Nice explanation of difference between X86 and ARM CPU's. It tells me a lot. Does this then mean that most of the downloadable packages in common use will not run on RPi?
No most common packages have been recompiled and tested for ARM. When you use the Package manager on your choice of distro it will pull the ARM version. If no ARM version is avalible then it will tell you that the package does not exist, this at least is my exp using Archlinux ARM.
If so this would mean a loss of support found in most other Linux based systems. It also seems that unless one knows specifically by name which distros are ARM, one can not tell ARM from X86. by the Kernel designation.
Most Linux users are not like most Windows users. They know the diference between ARM and x86. This may change with such inexpensive devices like the R-Pi, but as it stands right now I seriously doubt that most Linux users will be confused why an x86 distro won't work or install on an ARM Based machine. Furthermore the case you are making right now dosn't even make much sense. Most distros out there are compiled to run on SPARC, PPC, MIPS and many other processors for many years and it hasn't caused any confusion that I have seen.
It seems to me that ARM is still Linux but completely different from most other Linux distros. It is like the difference between Asian and African elephants.
ARM is not Linux. Linux is software. ARM is RISC hardware. After setup the OS dosn't behave any differently on an x86 based system than an ARM system (other than the performance differences.) Config files are in the same places, Samba acts like Samba, miniDLNA acts like miniDLNA regaurdless of hardware. The CLI commands work the same.
The difference here is just that the binarys have to be compiled for ARM and be Linux binaries, x86 binaries will not work. Software that is low level coded for x86 processors will not work without major re-writes. Most of the common software has already been rewritten for ARM. You can go through Debian's, Arch's, or Fedora's Pacage repos to see what they officially support. By all means this dosn't mean that just because a package isn't there that it won't work just that anything outside of the repo will either have to be community supported or user compiled. Here is Arch's package list. http://archlinuxarm.org/packages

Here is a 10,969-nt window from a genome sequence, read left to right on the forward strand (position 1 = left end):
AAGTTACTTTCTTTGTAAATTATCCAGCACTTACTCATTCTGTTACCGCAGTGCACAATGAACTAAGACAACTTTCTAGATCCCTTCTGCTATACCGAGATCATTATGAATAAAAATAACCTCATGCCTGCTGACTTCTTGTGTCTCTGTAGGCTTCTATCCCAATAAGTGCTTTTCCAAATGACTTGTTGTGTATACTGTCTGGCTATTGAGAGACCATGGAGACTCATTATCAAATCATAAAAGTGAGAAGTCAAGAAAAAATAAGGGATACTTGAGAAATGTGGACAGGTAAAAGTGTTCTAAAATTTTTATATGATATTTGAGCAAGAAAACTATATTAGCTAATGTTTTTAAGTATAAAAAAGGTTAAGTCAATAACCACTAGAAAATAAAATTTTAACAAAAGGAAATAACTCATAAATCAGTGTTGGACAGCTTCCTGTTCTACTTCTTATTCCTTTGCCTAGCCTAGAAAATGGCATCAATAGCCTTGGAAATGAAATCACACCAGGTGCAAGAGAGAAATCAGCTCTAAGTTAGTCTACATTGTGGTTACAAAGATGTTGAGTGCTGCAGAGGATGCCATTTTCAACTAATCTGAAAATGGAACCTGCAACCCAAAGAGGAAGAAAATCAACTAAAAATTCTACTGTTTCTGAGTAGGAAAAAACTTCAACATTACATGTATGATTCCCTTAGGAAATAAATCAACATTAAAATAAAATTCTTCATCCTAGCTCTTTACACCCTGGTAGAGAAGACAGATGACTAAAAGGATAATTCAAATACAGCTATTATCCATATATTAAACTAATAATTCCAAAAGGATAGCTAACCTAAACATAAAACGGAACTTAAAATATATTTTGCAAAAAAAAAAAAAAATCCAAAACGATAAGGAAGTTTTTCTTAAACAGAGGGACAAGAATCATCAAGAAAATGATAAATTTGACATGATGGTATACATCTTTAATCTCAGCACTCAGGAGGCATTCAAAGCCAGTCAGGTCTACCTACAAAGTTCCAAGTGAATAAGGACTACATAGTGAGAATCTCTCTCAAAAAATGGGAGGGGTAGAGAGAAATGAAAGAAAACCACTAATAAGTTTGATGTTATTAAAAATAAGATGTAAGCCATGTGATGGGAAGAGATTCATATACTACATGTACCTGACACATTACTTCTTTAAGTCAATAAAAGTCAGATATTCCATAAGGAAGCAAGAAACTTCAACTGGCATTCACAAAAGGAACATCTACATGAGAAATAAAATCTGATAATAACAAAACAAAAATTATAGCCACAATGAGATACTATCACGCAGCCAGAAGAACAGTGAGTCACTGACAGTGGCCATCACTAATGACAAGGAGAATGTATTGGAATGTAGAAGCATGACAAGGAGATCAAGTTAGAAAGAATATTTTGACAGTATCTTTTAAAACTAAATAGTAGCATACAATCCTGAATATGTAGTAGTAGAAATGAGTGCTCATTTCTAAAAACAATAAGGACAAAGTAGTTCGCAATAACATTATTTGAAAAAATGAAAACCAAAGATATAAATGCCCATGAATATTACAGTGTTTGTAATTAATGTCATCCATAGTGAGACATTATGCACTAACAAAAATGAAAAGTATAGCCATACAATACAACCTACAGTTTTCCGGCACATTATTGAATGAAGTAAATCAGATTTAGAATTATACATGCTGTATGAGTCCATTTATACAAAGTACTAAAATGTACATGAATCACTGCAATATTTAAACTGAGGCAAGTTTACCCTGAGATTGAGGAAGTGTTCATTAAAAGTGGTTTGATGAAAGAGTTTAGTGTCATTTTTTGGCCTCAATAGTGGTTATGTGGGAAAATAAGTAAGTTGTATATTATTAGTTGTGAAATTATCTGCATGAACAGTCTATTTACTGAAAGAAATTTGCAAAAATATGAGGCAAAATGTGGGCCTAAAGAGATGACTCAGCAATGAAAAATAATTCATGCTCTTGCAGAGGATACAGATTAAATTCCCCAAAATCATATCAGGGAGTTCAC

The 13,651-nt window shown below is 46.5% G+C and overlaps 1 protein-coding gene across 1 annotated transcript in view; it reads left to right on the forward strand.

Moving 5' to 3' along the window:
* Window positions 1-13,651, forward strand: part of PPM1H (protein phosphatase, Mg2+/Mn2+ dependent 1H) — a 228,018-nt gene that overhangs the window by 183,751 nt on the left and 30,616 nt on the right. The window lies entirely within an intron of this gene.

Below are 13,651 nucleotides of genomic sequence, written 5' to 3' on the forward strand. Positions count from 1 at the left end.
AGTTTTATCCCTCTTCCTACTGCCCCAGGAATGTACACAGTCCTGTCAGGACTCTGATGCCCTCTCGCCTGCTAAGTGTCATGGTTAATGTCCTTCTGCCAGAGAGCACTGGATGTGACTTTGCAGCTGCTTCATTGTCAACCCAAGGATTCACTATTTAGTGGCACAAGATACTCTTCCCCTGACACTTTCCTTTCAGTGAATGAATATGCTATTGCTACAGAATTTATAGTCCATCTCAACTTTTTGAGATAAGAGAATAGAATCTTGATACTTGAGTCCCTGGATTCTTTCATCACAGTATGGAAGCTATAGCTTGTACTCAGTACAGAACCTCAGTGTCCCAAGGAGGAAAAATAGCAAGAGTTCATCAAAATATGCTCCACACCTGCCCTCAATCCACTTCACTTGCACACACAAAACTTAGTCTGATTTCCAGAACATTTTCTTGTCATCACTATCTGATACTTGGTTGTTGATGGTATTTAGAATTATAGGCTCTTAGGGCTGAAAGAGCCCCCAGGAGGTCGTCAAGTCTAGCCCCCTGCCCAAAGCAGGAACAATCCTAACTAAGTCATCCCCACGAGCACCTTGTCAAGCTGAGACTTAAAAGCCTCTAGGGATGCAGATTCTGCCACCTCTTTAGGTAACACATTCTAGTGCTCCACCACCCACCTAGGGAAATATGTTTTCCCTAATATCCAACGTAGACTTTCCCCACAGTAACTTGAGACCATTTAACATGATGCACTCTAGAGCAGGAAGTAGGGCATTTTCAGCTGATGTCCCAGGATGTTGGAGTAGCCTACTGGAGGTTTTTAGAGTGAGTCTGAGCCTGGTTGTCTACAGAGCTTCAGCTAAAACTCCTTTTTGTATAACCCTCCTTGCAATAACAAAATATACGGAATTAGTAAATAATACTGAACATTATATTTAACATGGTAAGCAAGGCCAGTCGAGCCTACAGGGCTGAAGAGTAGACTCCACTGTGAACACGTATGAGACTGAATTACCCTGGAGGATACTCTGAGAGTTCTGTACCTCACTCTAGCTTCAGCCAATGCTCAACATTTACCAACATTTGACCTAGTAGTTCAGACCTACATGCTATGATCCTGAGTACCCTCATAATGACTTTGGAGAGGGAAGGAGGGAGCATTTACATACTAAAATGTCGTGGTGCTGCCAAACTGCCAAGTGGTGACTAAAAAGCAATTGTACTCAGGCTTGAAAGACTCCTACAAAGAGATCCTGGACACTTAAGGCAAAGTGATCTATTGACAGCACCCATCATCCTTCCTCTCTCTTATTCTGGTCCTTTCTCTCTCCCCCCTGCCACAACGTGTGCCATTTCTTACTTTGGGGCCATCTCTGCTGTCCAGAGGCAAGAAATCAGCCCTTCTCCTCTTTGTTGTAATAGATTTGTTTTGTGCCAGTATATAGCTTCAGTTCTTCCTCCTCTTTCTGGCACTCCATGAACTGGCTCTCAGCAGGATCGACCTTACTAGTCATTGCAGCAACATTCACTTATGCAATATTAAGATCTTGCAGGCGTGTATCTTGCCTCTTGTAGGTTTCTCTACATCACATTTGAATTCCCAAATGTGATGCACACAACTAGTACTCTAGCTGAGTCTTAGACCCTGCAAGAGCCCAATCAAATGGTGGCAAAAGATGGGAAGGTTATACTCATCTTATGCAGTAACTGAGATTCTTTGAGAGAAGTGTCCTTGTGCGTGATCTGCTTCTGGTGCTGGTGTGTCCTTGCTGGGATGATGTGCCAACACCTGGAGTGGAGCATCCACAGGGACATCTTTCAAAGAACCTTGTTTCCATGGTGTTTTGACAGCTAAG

I list Arch's website because that I what I use, I find their community the best and thier distro easiest to implement. Everyone has their own opinions on what they like. At any rate you can go through that package list and see that some are listed arm v5 and arm v7. The processor in the R-Pi is an arm v6 based processor. Anything listed arm v5 will run on it, stuff listed as arm v7 only may or may not. Going through their repo I see Gimp, various desktop front-ends, Samba, miniDLNA, word processors, internet browsers, ect all the basics.
For the basic user all they will need to know is that they update the package manager and then get the package they want. The manager won't grab an incompatible package (as far as I have seen.) I have a different ARM based machine and I have yet to have it pull an un-useable package (aside from experemental in-development stuff.) I would also venture to say that most of the distros will come pre-configured with all the common software for the user. It will be a matter of formatting the SD card and ploping the image onto it. Again here is Arch's installation instructions for the R-Pi: http://archlinuxarm.org/platfo.....spberry-pi
click on the installation tab. It is dead simple, and pretty much the same for whatever distro you download for the R-Pi.